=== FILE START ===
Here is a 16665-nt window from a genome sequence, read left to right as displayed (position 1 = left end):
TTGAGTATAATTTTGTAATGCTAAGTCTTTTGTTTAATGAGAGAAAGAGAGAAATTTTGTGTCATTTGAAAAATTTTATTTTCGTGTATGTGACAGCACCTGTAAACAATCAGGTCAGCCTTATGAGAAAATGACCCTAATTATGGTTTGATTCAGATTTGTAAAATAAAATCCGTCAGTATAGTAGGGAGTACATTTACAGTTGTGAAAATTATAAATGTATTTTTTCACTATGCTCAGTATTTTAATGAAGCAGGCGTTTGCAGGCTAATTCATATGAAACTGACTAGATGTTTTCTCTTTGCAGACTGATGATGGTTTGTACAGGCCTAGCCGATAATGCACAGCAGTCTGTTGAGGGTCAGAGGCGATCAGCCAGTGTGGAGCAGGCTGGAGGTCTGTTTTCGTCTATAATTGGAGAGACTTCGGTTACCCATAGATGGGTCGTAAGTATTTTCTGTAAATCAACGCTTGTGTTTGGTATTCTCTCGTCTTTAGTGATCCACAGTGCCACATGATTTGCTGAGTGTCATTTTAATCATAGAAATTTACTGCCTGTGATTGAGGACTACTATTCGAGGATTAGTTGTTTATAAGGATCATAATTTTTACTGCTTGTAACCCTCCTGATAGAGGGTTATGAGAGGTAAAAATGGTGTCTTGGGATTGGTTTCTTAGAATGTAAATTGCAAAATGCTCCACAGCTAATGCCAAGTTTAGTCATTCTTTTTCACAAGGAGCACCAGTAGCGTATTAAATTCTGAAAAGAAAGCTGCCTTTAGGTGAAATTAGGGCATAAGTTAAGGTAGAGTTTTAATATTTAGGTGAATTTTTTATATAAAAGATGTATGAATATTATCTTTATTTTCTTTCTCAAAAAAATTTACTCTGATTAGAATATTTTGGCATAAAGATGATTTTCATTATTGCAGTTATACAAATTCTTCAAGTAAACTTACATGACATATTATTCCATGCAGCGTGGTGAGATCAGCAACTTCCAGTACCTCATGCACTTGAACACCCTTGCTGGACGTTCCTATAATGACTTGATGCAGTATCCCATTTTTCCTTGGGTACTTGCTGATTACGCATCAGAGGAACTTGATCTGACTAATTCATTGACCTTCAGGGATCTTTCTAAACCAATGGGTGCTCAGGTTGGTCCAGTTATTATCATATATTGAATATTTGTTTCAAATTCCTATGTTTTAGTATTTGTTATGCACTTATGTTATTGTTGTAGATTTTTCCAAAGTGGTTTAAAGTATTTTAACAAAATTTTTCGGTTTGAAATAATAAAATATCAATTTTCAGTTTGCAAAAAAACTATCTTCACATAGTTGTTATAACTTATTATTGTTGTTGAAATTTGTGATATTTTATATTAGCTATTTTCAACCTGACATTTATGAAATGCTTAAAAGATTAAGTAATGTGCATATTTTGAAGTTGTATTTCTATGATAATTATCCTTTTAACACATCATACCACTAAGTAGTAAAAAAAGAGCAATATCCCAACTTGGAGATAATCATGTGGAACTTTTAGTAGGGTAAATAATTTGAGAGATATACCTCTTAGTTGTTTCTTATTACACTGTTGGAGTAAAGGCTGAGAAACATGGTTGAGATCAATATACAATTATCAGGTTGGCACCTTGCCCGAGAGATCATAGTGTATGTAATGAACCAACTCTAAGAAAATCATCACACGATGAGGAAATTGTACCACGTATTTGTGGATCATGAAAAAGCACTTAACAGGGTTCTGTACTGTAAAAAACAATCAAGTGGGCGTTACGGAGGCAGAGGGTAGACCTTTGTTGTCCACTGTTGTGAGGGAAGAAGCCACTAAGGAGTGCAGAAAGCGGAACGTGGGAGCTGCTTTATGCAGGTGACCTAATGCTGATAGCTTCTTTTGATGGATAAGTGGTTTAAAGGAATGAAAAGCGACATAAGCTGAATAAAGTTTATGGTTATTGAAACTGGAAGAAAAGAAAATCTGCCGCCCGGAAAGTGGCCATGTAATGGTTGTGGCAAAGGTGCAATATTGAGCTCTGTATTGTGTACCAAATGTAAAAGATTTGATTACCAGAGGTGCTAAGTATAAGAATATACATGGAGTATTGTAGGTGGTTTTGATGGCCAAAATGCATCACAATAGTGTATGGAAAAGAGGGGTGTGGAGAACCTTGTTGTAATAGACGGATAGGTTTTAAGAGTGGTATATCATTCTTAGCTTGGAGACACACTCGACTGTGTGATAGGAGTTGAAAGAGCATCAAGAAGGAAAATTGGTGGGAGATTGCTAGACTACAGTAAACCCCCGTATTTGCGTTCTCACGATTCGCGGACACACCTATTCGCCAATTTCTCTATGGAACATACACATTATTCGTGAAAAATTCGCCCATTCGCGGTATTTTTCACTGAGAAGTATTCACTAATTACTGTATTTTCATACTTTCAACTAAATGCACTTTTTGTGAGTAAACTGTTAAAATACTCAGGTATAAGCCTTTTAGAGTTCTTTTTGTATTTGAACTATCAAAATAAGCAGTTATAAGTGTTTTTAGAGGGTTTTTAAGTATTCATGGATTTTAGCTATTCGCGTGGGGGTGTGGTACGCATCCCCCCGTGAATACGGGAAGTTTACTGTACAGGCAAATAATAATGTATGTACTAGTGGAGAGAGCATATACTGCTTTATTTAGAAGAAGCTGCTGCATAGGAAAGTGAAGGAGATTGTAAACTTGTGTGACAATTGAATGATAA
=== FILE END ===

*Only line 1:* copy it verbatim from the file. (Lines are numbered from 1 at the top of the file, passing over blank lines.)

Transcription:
Here is a 16665-nt window from a genome sequence, read left to right as displayed (position 1 = left end):